Strong core muscles give you that nice, flat post-pregnancy tummy, but they also help your child build strength. Kids that don't have strong core muscles often get tired or worn out easily, according to occupational therapist Jill Howlett. You can beef up your kids' tummy through play. Young children can do exercises just using their own body weight or toys, and they won't even realize how hard they are working.
The classic wheelbarrow game will let your kidlet work her core muscles without even knowing it. Grab your child by her thighs while her hands are on the floor. Help her walk on her hands around the room. As she grows stronger, you can grab her by the knees, calves and then the ankles. According to Howlett, you can work up to stair climbing in the wheelbarrow position.
You can use balls for so many types of core exercises. If you give your child a ball big enough to roll on, he'll slide over it and bounce on it, working his core muscles the whole time. Encourage him to put his feet on the ball and his hands on the floor, like he was doing the wheelbarrow, to further improve his muscle strength. Just make sure to use a ball designed to hold weight. You can find exercise balls in different sizes that will hold even the most vigorous bouncer.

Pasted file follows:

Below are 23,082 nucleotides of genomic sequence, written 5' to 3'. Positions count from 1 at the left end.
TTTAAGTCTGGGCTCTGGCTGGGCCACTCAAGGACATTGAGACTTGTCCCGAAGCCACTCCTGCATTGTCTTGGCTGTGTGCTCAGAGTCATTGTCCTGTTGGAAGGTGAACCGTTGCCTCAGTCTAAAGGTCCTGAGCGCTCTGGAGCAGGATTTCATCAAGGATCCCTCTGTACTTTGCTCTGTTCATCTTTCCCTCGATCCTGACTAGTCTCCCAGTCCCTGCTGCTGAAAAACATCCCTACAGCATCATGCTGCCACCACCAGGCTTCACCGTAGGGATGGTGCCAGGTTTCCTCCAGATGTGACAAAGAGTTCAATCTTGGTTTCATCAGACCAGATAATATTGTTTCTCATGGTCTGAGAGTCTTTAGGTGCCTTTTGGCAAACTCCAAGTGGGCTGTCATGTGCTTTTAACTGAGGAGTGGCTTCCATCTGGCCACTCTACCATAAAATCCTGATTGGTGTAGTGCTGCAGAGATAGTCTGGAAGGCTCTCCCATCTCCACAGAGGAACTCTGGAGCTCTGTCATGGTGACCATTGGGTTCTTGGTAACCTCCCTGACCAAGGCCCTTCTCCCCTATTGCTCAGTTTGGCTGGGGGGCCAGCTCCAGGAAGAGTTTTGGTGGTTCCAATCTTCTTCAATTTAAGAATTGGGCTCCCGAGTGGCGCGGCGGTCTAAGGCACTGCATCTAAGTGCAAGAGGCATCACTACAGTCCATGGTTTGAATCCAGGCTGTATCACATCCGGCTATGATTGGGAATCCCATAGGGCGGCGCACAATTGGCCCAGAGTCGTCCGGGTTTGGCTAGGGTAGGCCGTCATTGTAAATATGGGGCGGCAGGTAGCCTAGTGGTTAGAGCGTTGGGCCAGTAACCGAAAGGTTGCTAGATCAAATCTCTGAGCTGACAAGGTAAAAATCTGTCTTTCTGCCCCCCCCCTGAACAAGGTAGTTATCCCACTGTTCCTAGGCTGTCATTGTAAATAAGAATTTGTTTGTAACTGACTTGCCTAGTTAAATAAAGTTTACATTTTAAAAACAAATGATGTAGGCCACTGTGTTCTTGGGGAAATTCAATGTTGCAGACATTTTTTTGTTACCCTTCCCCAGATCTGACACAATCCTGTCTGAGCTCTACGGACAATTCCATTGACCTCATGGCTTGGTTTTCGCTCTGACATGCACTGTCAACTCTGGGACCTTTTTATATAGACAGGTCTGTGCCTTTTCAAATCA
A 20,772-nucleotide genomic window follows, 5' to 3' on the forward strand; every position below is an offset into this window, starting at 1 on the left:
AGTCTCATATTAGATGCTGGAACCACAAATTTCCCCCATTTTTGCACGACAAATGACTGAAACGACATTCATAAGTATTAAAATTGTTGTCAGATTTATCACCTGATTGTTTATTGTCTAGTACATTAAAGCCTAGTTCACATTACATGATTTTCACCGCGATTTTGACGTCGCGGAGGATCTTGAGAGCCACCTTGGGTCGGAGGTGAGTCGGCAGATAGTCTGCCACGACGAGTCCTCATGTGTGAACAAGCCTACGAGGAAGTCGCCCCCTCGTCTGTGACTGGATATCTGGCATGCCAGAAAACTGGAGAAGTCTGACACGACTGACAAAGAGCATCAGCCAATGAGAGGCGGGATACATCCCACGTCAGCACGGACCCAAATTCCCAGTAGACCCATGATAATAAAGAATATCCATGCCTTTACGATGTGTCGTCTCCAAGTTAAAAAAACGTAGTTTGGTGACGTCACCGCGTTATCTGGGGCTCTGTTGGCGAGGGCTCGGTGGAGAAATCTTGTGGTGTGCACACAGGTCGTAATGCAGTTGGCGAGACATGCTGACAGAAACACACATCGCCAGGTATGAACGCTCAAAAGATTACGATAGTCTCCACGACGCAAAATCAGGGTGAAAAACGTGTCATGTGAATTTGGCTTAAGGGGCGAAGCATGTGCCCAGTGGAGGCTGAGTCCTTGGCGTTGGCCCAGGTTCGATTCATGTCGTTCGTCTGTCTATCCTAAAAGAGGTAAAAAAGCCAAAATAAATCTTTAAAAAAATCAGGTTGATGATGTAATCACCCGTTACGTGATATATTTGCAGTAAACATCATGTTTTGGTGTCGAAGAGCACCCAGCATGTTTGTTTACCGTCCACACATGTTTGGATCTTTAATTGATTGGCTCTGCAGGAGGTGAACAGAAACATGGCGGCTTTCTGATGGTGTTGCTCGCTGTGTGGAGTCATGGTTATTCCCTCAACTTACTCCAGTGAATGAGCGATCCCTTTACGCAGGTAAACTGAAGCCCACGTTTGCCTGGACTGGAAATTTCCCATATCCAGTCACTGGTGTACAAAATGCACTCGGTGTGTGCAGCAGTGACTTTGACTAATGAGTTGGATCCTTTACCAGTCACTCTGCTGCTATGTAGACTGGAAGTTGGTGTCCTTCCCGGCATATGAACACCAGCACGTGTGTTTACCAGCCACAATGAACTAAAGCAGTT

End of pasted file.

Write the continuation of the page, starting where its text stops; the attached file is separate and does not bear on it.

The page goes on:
You might remember these from gym class -- they are flat boards with wheels underneath. Some of them have four wheels but others are less stable and require more balance, with just three wheels. Let your child scoot around on her stomach. She'll be using her core muscles as she keeps her balance and holds her head up.
If you want to encourage core development at a more focused level, you can do a child-style workout for the abdominal muscles. Have your child make a bridge while he is laying on his back. Keep the shoulders down -- he probably won't have the balance to go into a full arch -- and his tush way up in the air. Support him while he lifts one leg and then the other. While laying on his stomach, have him lift his legs and arms into the flying "Superman" position. According to HealthyChildren.org, your child should do 10 repetitions of each exercise.